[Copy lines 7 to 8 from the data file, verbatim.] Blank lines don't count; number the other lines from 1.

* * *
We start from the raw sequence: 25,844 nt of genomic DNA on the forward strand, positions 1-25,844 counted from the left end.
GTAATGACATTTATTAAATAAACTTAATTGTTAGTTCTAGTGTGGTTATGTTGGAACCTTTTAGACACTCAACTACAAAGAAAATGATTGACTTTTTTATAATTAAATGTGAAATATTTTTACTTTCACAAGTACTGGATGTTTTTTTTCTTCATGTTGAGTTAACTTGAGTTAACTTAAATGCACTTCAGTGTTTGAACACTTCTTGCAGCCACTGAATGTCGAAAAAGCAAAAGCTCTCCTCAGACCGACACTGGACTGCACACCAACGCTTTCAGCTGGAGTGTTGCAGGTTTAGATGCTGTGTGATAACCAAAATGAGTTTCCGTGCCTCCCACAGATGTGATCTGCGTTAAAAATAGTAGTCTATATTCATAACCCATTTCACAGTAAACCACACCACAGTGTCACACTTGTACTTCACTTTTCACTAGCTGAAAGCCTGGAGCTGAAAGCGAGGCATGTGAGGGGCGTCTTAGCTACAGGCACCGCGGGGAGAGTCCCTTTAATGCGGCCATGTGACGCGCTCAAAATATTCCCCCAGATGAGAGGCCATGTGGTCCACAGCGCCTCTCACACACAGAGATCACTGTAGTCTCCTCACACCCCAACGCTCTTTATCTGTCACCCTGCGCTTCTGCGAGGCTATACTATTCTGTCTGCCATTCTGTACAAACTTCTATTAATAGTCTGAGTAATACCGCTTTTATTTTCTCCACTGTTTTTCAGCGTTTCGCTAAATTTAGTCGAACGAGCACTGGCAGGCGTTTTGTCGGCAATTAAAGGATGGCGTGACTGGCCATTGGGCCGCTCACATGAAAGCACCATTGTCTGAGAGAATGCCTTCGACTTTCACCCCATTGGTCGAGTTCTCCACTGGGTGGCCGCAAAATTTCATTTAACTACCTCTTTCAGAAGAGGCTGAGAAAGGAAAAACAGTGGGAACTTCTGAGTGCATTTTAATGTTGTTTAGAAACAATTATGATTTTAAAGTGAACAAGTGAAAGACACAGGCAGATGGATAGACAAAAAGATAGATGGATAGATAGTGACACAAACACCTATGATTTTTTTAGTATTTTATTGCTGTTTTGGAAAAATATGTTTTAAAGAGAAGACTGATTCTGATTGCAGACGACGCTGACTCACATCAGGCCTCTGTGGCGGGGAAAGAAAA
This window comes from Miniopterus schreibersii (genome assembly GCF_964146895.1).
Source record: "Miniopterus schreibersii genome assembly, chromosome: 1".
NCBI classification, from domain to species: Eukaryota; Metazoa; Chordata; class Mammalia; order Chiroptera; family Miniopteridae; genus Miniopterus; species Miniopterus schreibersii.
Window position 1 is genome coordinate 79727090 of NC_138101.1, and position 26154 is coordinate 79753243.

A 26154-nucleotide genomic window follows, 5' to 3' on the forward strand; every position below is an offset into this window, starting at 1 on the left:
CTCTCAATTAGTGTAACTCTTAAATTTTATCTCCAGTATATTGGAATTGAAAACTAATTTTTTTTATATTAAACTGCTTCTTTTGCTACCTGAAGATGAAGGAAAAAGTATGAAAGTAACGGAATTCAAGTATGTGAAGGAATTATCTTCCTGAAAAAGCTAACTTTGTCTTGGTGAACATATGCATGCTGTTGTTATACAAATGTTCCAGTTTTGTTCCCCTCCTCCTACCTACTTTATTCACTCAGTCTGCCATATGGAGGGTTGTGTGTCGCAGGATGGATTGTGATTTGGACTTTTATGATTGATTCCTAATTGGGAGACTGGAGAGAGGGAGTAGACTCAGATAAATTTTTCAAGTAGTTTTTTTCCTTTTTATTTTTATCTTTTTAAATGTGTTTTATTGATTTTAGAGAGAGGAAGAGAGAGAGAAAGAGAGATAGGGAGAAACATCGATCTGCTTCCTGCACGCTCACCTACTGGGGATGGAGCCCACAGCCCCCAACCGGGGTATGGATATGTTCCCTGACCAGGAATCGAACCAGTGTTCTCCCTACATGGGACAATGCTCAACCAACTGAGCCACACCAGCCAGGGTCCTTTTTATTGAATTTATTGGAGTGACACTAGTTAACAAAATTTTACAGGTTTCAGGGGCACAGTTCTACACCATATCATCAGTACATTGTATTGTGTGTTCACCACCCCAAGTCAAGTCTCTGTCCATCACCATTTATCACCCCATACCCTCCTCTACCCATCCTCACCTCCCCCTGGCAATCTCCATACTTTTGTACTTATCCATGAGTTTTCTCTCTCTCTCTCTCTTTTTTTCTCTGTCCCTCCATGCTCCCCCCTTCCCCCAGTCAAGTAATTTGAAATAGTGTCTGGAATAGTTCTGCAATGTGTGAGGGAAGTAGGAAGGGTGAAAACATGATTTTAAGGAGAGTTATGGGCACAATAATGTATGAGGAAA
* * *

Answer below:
A 26154-nucleotide genomic window follows, 5' to 3' on the forward strand; every position below is an offset into this window, starting at 1 on the left:
CTCTCAATTAGTGTAACTCTTAAATTTTATCTCCAGTATATTGGAATTGAAAACTAATTTTTTTTATATTAAACTGCTTCTTTTGCTACCTGAAGATGAAGGAAAAAGTATGAAAGTAACGGAATTCAAGTATGTGAAGGAATTATCTTCCTGAAAAAGCTAACTTTGTCTTGGTGAACATATGCATGCTGTTGTTATACAAATGTTCCAGTTTTGTTCCCCTCCTCCTACCTACTTTATTCACTCAGTCTGCCATATGGAGGGTTGTGTGTCGCAGGATGGATTGTGATTTGGACTTTTATGATTGATTCCTAATTGGGAGACTGGAGAGAGGGAGTAGACTCAGATAAATTTTTCAAGTAGTTTTTTTCCTTTTTATTTTTATCTTTTTAAATGTGTTTTATTGATTTTAGAGAGAGGAAGAGAGAGAGAAAGAGAGATAGGGAGAAACATCGATCTGCTTCCTGCACGCTCACCTACTGGGGATGGAGCCCACAGCCCCCAACCGGGGTATGGATATGTTCCCTGACCAGGAATCGAACCAGTGTTCTCCCTACATGGGACAATGCTCAACCAACTGAGCCACACCAGCCAGGGTCCTTTTTATTGAATTTATTGGAGTGACACTAGTTAACAAAATTTTACAGGTTTCAGGGGCACAGTTCTACACCATATCATCAGTACATTGTATTGTGTGTTCACCACCCCAAGTCAAGTCTCTGTCCATCACCATTTATCACCCCATACCCTCCTCTACCCATCCTCACCTCCCCCTGGCAATCTCCATACTTTTGTACTTATCCATGAGTTTTCTCTCTCTCTCTCTCTTTTTTTCTCTGTCCCTCCATGCTCCCCCCTTCCCCCAGTCAAGTAATTTGAAATAGTGTCTGGAATAGTTCTGCAATGTGTGAGGGAAGTAGGAAGGGTGAAAACATGATTTTAAGGAGAGTTATGGGCACAATAATGTATGAGGAAA